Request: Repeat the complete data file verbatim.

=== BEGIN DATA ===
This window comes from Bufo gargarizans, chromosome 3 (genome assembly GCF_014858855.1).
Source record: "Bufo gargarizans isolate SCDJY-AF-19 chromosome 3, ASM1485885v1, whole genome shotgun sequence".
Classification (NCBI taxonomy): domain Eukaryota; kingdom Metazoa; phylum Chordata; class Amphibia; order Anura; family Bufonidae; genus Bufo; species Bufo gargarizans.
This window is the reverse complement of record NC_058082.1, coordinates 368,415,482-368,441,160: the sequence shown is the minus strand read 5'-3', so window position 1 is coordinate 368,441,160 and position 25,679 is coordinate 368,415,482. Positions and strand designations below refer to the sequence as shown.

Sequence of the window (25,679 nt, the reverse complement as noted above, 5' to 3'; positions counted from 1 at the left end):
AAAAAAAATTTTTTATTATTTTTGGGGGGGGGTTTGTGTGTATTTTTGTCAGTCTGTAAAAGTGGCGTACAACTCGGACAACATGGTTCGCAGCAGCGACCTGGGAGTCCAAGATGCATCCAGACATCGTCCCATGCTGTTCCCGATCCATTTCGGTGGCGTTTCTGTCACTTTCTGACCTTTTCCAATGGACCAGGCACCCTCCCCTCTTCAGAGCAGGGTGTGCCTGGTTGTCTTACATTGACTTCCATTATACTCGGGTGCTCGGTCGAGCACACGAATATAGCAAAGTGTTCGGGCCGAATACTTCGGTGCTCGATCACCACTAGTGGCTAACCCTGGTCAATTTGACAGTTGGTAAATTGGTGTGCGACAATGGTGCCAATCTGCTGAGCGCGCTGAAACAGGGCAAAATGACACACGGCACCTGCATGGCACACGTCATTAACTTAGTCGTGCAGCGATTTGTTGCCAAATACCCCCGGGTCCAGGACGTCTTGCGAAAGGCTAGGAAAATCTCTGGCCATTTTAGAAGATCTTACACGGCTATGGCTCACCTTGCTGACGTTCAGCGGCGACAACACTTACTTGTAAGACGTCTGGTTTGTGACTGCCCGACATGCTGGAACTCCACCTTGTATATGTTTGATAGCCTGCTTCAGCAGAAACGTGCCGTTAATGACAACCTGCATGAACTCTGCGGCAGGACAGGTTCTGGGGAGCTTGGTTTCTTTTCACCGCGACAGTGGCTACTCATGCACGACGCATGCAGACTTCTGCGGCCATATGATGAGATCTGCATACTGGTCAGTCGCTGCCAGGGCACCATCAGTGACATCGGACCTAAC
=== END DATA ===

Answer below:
This window comes from Bufo gargarizans, chromosome 3 (genome assembly GCF_014858855.1).
Source record: "Bufo gargarizans isolate SCDJY-AF-19 chromosome 3, ASM1485885v1, whole genome shotgun sequence".
Classification (NCBI taxonomy): domain Eukaryota; kingdom Metazoa; phylum Chordata; class Amphibia; order Anura; family Bufonidae; genus Bufo; species Bufo gargarizans.
This window is the reverse complement of record NC_058082.1, coordinates 368,415,482-368,441,160: the sequence shown is the minus strand read 5'-3', so window position 1 is coordinate 368,441,160 and position 25,679 is coordinate 368,415,482. Positions and strand designations below refer to the sequence as shown.

Sequence of the window (25,679 nt, the reverse complement as noted above, 5' to 3'; positions counted from 1 at the left end):
AAAAAAAATTTTTTATTATTTTTGGGGGGGGGTTTGTGTGTATTTTTGTCAGTCTGTAAAAGTGGCGTACAACTCGGACAACATGGTTCGCAGCAGCGACCTGGGAGTCCAAGATGCATCCAGACATCGTCCCATGCTGTTCCCGATCCATTTCGGTGGCGTTTCTGTCACTTTCTGACCTTTTCCAATGGACCAGGCACCCTCCCCTCTTCAGAGCAGGGTGTGCCTGGTTGTCTTACATTGACTTCCATTATACTCGGGTGCTCGGTCGAGCACACGAATATAGCAAAGTGTTCGGGCCGAATACTTCGGTGCTCGATCACCACTAGTGGCTAACCCTGGTCAATTTGACAGTTGGTAAATTGGTGTGCGACAATGGTGCCAATCTGCTGAGCGCGCTGAAACAGGGCAAAATGACACACGGCACCTGCATGGCACACGTCATTAACTTAGTCGTGCAGCGATTTGTTGCCAAATACCCCCGGGTCCAGGACGTCTTGCGAAAGGCTAGGAAAATCTCTGGCCATTTTAGAAGATCTTACACGGCTATGGCTCACCTTGCTGACGTTCAGCGGCGACAACACTTACTTGTAAGACGTCTGGTTTGTGACTGCCCGACATGCTGGAACTCCACCTTGTATATGTTTGATAGCCTGCTTCAGCAGAAACGTGCCGTTAATGACAACCTGCATGAACTCTGCGGCAGGACAGGTTCTGGGGAGCTTGGTTTCTTTTCACCGCGACAGTGGCTACTCATGCACGACGCATGCAGACTTCTGCGGCCATATGATGAGATCTGCATACTGGTCAGTCGCTGCCAGGGCACCATCAGTGACATCGGACCTAAC